6. Hand describes at length the nomadic tribe of “Jumping People” in South America. These people believed in “the impermanence of place” [p. 376] and felt that they carried the souls of their dead loved ones on their backs like mountains. In what ways is their story relevant to Will and Hand’s story? In what instances is jumping, or leaping over, important in the novel? Why has Eggers used the message the Jumping People carved into the cliff above their village, “YOU SHALL KNOW OUR VELOCITY,” as his title?
7. Will winces at Hand’s awkwardness when he spills his soda while giving money to a Moroccan family. “What kind of person brings his soda? You’re giving $300 to people in a shack and you bring your soda? Nothing we did ever resembled in any way what we’d envisioned” [p. 226]. Why is it so hard to give the money to people gracefully? What are some of their more fanciful ideas about how to deliver the money? Why is the way they give it so important to them?
8. In what sense can the novel be read as an elegy to childhood, or to the lost innocence of childhood? What childhood experiences do Will and Hand remember most vividly? In what ways is their behavior still childlike?
9. Will describes a swarm of birds as “swinging to and fro, overlapping, like a group of sixth graders riding bikes home from school” [p. 101]; and of the smoothness of a Moroccan woman’s skin, he says: “Next to skin like that, ours seemed so rough, like burlap woven with straw” [p. 220]. Where else does this kind of metaphorical language appear? What does it add to the novel?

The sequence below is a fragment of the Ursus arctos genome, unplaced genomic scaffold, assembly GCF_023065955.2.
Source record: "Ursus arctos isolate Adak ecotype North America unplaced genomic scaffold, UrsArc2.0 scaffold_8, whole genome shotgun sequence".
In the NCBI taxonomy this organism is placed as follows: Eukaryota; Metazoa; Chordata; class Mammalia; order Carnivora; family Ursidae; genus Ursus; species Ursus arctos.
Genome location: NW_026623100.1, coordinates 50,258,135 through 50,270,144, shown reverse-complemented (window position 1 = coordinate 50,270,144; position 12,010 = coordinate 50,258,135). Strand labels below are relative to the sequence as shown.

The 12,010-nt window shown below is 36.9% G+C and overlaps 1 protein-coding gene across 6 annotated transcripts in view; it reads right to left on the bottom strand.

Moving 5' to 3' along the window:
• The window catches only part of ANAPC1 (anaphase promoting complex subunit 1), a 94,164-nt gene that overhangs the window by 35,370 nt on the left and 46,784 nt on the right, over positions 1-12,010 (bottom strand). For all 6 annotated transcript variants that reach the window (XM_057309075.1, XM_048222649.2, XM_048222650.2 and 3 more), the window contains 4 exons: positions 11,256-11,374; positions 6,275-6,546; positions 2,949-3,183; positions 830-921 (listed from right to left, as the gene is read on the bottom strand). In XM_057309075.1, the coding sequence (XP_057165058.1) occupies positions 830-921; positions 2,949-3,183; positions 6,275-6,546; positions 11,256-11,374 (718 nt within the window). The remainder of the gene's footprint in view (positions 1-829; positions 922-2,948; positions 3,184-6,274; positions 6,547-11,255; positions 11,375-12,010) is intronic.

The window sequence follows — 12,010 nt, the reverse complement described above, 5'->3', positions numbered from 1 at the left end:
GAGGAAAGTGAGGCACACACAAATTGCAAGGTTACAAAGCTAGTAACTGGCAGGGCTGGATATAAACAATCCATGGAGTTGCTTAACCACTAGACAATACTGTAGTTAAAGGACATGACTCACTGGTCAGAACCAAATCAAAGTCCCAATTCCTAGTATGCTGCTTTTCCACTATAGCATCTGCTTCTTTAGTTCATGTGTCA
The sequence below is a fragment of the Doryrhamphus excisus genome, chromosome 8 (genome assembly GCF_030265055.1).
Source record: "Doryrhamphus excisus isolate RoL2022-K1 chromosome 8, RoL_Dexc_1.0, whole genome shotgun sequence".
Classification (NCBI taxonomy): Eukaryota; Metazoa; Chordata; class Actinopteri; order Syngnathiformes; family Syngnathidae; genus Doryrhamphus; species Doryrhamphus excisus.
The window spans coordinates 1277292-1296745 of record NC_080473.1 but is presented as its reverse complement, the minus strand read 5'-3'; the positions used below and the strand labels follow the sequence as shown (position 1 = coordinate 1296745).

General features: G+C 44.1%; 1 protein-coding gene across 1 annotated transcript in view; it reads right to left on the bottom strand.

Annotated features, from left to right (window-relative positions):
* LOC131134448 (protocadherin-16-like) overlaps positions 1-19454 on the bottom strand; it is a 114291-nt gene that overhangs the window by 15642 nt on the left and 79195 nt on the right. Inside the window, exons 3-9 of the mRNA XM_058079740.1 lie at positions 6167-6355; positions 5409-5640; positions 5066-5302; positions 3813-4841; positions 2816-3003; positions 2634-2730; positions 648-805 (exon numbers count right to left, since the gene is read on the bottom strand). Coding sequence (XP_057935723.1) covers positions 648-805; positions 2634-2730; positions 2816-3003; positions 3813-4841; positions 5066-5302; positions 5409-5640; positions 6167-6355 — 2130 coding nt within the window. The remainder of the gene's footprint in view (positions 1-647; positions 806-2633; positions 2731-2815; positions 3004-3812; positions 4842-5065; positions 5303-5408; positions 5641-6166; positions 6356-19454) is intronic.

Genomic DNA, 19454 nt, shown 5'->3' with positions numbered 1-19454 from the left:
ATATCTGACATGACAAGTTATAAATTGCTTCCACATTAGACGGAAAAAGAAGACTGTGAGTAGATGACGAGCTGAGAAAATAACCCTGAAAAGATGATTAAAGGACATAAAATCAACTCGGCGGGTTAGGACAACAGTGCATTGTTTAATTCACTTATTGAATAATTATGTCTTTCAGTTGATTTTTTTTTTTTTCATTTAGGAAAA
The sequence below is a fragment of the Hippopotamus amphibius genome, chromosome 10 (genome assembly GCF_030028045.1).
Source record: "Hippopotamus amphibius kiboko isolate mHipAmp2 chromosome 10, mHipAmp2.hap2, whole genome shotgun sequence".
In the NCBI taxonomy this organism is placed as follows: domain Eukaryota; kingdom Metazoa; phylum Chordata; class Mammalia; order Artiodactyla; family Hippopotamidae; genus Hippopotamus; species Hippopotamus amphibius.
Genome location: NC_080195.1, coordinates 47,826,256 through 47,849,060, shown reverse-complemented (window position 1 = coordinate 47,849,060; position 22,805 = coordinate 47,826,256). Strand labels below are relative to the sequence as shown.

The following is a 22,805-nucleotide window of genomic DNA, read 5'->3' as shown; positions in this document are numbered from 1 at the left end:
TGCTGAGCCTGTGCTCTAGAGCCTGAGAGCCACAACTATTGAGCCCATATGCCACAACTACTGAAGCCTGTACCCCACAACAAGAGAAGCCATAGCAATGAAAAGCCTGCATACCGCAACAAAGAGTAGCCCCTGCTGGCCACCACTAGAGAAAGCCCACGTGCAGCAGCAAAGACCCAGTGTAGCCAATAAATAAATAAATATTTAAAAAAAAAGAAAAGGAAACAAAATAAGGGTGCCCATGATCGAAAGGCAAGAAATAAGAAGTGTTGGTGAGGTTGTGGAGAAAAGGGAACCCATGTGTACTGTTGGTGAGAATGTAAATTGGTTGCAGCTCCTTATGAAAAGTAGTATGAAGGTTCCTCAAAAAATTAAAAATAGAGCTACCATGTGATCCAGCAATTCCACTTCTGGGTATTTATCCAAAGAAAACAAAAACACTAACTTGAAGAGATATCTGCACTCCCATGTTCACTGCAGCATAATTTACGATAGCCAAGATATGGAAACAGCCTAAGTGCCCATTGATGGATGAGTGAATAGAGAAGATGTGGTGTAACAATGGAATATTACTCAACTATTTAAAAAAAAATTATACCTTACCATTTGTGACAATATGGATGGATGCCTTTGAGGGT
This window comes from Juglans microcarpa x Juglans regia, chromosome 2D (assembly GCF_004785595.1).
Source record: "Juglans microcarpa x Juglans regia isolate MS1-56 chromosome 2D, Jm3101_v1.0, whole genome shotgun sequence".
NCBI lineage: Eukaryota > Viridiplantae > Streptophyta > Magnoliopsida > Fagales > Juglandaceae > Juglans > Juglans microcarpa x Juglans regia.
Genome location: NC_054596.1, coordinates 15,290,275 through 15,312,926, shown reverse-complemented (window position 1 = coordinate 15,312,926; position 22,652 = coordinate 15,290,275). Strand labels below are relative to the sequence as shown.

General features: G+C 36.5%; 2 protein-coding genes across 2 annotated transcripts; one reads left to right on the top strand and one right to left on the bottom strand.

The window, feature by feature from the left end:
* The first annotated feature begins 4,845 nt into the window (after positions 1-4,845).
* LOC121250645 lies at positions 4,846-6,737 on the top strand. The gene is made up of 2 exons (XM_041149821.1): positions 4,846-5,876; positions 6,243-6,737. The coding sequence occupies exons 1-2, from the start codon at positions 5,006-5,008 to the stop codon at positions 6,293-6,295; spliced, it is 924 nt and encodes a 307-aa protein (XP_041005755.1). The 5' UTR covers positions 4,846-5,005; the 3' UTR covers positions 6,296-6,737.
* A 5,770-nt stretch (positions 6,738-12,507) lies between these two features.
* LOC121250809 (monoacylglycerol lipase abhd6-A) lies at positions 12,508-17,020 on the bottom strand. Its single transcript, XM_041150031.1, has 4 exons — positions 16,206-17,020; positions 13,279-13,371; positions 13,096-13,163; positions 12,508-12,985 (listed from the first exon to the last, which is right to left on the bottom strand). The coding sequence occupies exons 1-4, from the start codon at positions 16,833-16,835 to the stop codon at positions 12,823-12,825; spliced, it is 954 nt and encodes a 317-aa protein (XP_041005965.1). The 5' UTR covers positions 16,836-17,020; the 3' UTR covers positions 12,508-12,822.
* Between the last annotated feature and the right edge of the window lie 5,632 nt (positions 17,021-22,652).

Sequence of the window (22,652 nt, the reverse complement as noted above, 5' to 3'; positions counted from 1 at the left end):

10. Near the end of the novel, as they prepare to part, Hand asks Will when he will return from Mexico. Will says he doesn’t know but thinks to himself “I’m going to keep going” [p. 389]. What does he mean by this? Is he suggesting suicide, the death by drowning referred to in the novel’s opening sentence?
11. Will is beaten when Hand disappears. Later, in one of his interior dialogues, Will says “Most of being a man is being there, Hand” [p. 347]. Why is “being there” so important for Will? What other absences haunt him? Is Will able to be fully “there” for others?
12. Apart from disencumbering them of Will’s money, how does this journey affect Will and Hand? Does it affect them differently? What do they discover about themselves and each other, about the world and their place in it, during the course of their travels?
13. In what ways does Eggers speak for or represent not only his own experience but the sensibility of his generation? How does that sensibility differ from previous generations?
14. Will’s mother thinks it is “condescending” to swoop in and give poor people cash, while Will considers that attitude illogical, a defense for her own “inaction” [p. 123]. Is Will right? Is his way of giving better than his mother’s support of charities? What is the essential difference between giving something to someone face to face as opposed to giving through a charitable institution? In what sense is the novel, as a whole, an act of giving?
About this Author
is the author of A Heartbreaking Work of Staggering Genius
. He currently lives in San Francisco, CA.
Martin Amis, Money: A Suicide Note
; Michael Chabon, The Amazing Adventures of Kavalier & Clay
; Dave Eggers, A Heartbreaking Work of Staggering Genius
; Jack Kerouac, On the Road
; Ian McEwan, Atonement
; David Sedaris, Me Talk Pretty One Day
; Zadie Smith, The Autograph Man
; Hunter S. Thompson, Fear and Loathing in Las Vegas
; Kurt Vonnegut, Breakfast of Champions